Considering infusing Artificial Intelligence into your customer service channels? There are a number of reasons why you should! At first, our team at ECSI was skeptical about chatbots. Did we have enough technical ability to manage it? What would our customers think? Could we even afford it? We weren’t alone; we discovered many businesses were asking these questions. However, once we spent time learning how this technology could work for us operationally, financially, and from a service perspective, we became convinced it was the right move for us and our customers.
At ECSI we took a phased approach to building chatbots for each of our product lines. We started with service campaigns that were mostly transactional and routine in nature; areas where exceptions and higher level decision making aren’t usually needed. As the finished chatbot went live with each campaign we gained significant advantages.
Of course, the chatbot didn’t come out of the box ready to start talking to customers. We had a lot of work to do. Our bot journey isn’t over and we see it continuing to evolve over the next year, but we have already learned many lessons along the way. Here are a few:
Tip #1 – Understand your customers and your business.
Chatbots are not for everyone and they are not for all types of work. When interviewing other financial businesses that were using chatbots a theme we picked up on was that bots are excellent at handling mundane, routine questions and tasks (example: when a payment is due and how much is due). However, there was still a struggle when it came to handling situations that required in depth conversation about a unique situation (example: someone who wants to dispute their credit reporting).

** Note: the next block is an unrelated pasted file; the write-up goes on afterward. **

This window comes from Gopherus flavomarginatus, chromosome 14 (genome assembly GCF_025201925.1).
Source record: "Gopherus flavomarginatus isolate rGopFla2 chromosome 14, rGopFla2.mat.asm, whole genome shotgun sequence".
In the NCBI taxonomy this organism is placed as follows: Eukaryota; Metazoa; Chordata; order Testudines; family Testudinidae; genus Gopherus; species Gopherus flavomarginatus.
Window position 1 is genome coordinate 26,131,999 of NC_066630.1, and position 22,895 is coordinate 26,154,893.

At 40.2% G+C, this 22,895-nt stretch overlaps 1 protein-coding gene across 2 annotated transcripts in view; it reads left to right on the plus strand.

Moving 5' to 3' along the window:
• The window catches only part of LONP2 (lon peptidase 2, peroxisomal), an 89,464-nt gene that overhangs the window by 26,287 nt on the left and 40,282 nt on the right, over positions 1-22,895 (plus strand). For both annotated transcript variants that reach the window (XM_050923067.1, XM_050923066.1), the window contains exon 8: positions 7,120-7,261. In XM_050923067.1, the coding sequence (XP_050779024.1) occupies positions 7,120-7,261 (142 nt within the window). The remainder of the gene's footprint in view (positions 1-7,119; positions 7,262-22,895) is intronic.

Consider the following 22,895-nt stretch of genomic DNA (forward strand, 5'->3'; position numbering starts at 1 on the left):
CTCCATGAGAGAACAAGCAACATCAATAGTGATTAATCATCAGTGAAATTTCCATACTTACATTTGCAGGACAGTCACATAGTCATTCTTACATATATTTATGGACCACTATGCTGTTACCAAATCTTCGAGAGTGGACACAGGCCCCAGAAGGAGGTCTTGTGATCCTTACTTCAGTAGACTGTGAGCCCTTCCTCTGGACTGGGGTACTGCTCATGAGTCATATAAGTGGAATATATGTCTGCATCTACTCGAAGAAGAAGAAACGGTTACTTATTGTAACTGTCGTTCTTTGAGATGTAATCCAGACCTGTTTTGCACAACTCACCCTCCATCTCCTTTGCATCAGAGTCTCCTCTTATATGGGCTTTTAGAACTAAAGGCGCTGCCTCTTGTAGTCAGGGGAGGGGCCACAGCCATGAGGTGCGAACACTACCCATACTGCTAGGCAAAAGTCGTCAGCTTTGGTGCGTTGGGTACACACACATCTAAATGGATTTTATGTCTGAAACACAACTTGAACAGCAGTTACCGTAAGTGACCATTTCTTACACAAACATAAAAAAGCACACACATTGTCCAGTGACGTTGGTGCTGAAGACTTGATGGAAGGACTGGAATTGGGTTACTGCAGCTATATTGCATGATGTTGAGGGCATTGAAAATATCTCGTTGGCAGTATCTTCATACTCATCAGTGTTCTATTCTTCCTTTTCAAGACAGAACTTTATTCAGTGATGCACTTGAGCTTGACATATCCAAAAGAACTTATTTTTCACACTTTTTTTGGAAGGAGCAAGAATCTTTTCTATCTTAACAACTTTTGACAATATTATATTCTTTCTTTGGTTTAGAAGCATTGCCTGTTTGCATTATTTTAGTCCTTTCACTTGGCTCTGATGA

Additionally, we learned that (generally speaking) chatbot acceptance can vary by demographic. Not surprisingly, chatbot use is not just more regularly accepted by younger populations, but increasingly it is an expected and preferred communication channel. At ECSI we support current and recently graduated college students and we have certainly found this to be true. Depending on the industry and demographic that you serve, your experience may be different.
Tip #2 – Treat your chatbot like a brand new employee.
Day 1 working with our chatbot was a lot like receiving an exciting new toy at Christmas only to find out there is a lot of assembly required. It is not going to come out of the box, jump to work, and immediately clear out your chat queue.
However, it will have a tremendous capacity to learn huge amounts of data very quickly. Our best success came from treating the bot as if it was a brand new employee. We trained our most seasoned staff to use bot design and editing tools so they could create hundreds of workflows, along with thousands of question variations and answers to all of them. We also used the opportunity to build empathetic statements and affirmations into the bot’s dialogue.
The bot learned quickly and we spent lots of time testing and challenging it. Once it went live, our staff monitored it’s work, identified chats where a customer stumped it and then trained the bot on that particular situation.